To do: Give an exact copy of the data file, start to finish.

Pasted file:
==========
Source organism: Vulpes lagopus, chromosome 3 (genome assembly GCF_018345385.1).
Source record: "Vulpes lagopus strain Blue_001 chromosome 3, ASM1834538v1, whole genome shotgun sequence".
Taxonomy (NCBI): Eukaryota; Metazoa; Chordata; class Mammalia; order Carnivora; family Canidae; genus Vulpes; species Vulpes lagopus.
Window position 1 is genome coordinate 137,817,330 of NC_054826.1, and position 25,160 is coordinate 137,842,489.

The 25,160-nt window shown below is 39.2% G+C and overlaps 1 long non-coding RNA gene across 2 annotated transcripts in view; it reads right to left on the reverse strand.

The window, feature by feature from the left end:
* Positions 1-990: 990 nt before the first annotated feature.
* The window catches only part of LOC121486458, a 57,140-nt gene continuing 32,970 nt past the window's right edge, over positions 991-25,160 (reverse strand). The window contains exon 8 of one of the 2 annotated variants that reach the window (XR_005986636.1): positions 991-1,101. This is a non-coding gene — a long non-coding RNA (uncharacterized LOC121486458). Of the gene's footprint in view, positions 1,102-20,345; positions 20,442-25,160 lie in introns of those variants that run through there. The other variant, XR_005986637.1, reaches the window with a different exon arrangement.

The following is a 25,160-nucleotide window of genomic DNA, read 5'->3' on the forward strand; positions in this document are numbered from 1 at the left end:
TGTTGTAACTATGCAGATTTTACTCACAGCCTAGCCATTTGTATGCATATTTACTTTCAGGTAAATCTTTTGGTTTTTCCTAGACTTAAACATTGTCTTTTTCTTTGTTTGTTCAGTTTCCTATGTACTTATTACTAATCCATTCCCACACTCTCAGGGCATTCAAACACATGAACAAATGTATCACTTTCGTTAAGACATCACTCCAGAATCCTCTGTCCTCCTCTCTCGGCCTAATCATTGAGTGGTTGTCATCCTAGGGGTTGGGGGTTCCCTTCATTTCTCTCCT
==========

Source organism: Vulpes lagopus, chromosome 3 (genome assembly GCF_018345385.1).
Source record: "Vulpes lagopus strain Blue_001 chromosome 3, ASM1834538v1, whole genome shotgun sequence".
Taxonomy (NCBI): Eukaryota; Metazoa; Chordata; class Mammalia; order Carnivora; family Canidae; genus Vulpes; species Vulpes lagopus.
Window position 1 is genome coordinate 137,817,330 of NC_054826.1, and position 25,160 is coordinate 137,842,489.

The 25,160-nt window shown below is 39.2% G+C and overlaps 1 long non-coding RNA gene across 2 annotated transcripts in view; it reads right to left on the reverse strand.

The window, feature by feature from the left end:
* Positions 1-990: 990 nt before the first annotated feature.
* The window catches only part of LOC121486458, a 57,140-nt gene continuing 32,970 nt past the window's right edge, over positions 991-25,160 (reverse strand). The window contains exon 8 of one of the 2 annotated variants that reach the window (XR_005986636.1): positions 991-1,101. This is a non-coding gene — a long non-coding RNA (uncharacterized LOC121486458). Of the gene's footprint in view, positions 1,102-20,345; positions 20,442-25,160 lie in introns of those variants that run through there. The other variant, XR_005986637.1, reaches the window with a different exon arrangement.

The following is a 25,160-nucleotide window of genomic DNA, read 5'->3' on the forward strand; positions in this document are numbered from 1 at the left end:
TGTTGTAACTATGCAGATTTTACTCACAGCCTAGCCATTTGTATGCATATTTACTTTCAGGTAAATCTTTTGGTTTTTCCTAGACTTAAACATTGTCTTTTTCTTTGTTTGTTCAGTTTCCTATGTACTTATTACTAATCCATTCCCACACTCTCAGGGCATTCAAACACATGAACAAATGTATCACTTTCGTTAAGACATCACTCCAGAATCCTCTGTCCTCCTCTCTCGGCCTAATCATTGAGTGGTTGTCATCCTAGGGGTTGGGGGTTCCCTTCATTTCTCTCCT